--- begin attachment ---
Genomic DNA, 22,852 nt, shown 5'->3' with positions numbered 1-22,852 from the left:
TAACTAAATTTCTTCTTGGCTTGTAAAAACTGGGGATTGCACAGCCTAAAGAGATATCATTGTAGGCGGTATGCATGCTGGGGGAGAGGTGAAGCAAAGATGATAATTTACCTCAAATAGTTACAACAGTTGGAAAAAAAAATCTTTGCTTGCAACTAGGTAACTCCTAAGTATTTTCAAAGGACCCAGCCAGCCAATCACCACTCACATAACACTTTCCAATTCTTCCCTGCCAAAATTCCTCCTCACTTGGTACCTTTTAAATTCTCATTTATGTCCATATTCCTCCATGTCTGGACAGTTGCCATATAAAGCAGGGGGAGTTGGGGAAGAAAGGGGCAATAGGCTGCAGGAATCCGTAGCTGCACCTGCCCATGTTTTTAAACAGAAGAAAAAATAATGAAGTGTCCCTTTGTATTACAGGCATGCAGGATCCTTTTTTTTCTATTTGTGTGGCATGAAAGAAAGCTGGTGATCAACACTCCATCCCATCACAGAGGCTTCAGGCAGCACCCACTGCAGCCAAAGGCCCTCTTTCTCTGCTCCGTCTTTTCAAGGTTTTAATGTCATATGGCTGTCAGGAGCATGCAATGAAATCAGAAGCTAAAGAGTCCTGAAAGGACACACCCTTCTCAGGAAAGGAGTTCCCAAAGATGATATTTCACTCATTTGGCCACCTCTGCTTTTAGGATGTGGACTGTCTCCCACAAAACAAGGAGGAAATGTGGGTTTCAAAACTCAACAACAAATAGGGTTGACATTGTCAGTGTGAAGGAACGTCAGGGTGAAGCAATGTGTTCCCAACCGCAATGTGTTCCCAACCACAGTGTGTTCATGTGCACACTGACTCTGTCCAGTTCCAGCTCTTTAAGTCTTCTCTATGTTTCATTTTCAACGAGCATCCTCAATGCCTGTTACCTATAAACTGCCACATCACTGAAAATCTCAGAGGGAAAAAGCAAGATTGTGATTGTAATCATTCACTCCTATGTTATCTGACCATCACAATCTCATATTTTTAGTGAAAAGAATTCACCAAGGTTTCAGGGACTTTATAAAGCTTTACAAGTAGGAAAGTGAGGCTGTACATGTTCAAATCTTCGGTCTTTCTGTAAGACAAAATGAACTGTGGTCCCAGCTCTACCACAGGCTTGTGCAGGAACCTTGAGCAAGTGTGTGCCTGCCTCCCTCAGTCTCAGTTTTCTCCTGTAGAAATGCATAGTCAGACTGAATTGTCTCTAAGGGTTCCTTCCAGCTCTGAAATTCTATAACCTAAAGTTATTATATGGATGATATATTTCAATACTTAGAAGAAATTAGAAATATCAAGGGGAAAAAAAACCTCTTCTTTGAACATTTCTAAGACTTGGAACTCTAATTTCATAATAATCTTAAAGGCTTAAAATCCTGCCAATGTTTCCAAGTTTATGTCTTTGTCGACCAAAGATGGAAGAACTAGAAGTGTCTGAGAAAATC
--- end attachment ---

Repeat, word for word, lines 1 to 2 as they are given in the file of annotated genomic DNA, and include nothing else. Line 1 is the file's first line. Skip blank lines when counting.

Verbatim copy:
Genomic DNA, 22,852 nt, shown 5'->3' with positions numbered 1-22,852 from the left:
TAACTAAATTTCTTCTTGGCTTGTAAAAACTGGGGATTGCACAGCCTAAAGAGATATCATTGTAGGCGGTATGCATGCTGGGGGAGAGGTGAAGCAAAGATGATAATTTACCTCAAATAGTTACAACAGTTGGAAAAAAAAATCTTTGCTTGCAACTAGGTAACTCCTAAGTATTTTCAAAGGACCCAGCCAGCCAATCACCACTCACATAACACTTTCCAATTCTTCCCTGCCAAAATTCCTCCTCACTTGGTACCTTTTAAATTCTCATTTATGTCCATATTCCTCCATGTCTGGACAGTTGCCATATAAAGCAGGGGGAGTTGGGGAAGAAAGGGGCAATAGGCTGCAGGAATCCGTAGCTGCACCTGCCCATGTTTTTAAACAGAAGAAAAAATAATGAAGTGTCCCTTTGTATTACAGGCATGCAGGATCCTTTTTTTTCTATTTGTGTGGCATGAAAGAAAGCTGGTGATCAACACTCCATCCCATCACAGAGGCTTCAGGCAGCACCCACTGCAGCCAAAGGCCCTCTTTCTCTGCTCCGTCTTTTCAAGGTTTTAATGTCATATGGCTGTCAGGAGCATGCAATGAAATCAGAAGCTAAAGAGTCCTGAAAGGACACACCCTTCTCAGGAAAGGAGTTCCCAAAGATGATATTTCACTCATTTGGCCACCTCTGCTTTTAGGATGTGGACTGTCTCCCACAAAACAAGGAGGAAATGTGGGTTTCAAAACTCAACAACAAATAGGGTTGACATTGTCAGTGTGAAGGAACGTCAGGGTGAAGCAATGTGTTCCCAACCGCAATGTGTTCCCAACCACAGTGTGTTCATGTGCACACTGACTCTGTCCAGTTCCAGCTCTTTAAGTCTTCTCTATGTTTCATTTTCAACGAGCATCCTCAATGCCTGTTACCTATAAACTGCCACATCACTGAAAATCTCAGAGGGAAAAAGCAAGATTGTGATTGTAATCATTCACTCCTATGTTATCTGACCATCACAATCTCATATTTTTAGTGAAAAGAATTCACCAAGGTTTCAGGGACTTTATAAAGCTTTACAAGTAGGAAAGTGAGGCTGTACATGTTCAAATCTTCGGTCTTTCTGTAAGACAAAATGAACTGTGGTCCCAGCTCTACCACAGGCTTGTGCAGGAACCTTGAGCAAGTGTGTGCCTGCCTCCCTCAGTCTCAGTTTTCTCCTGTAGAAATGCATAGTCAGACTGAATTGTCTCTAAGGGTTCCTTCCAGCTCTGAAATTCTATAACCTAAAGTTATTATATGGATGATATATTTCAATACTTAGAAGAAATTAGAAATATCAAGGGGAAAAAAAACCTCTTCTTTGAACATTTCTAAGACTTGGAACTCTAATTTCATAATAATCTTAAAGGCTTAAAATCCTGCCAATGTTTCCAAGTTTATGTCTTTGTCGACCAAAGATGGAAGAACTAGAAGTGTCTGAGAAAATC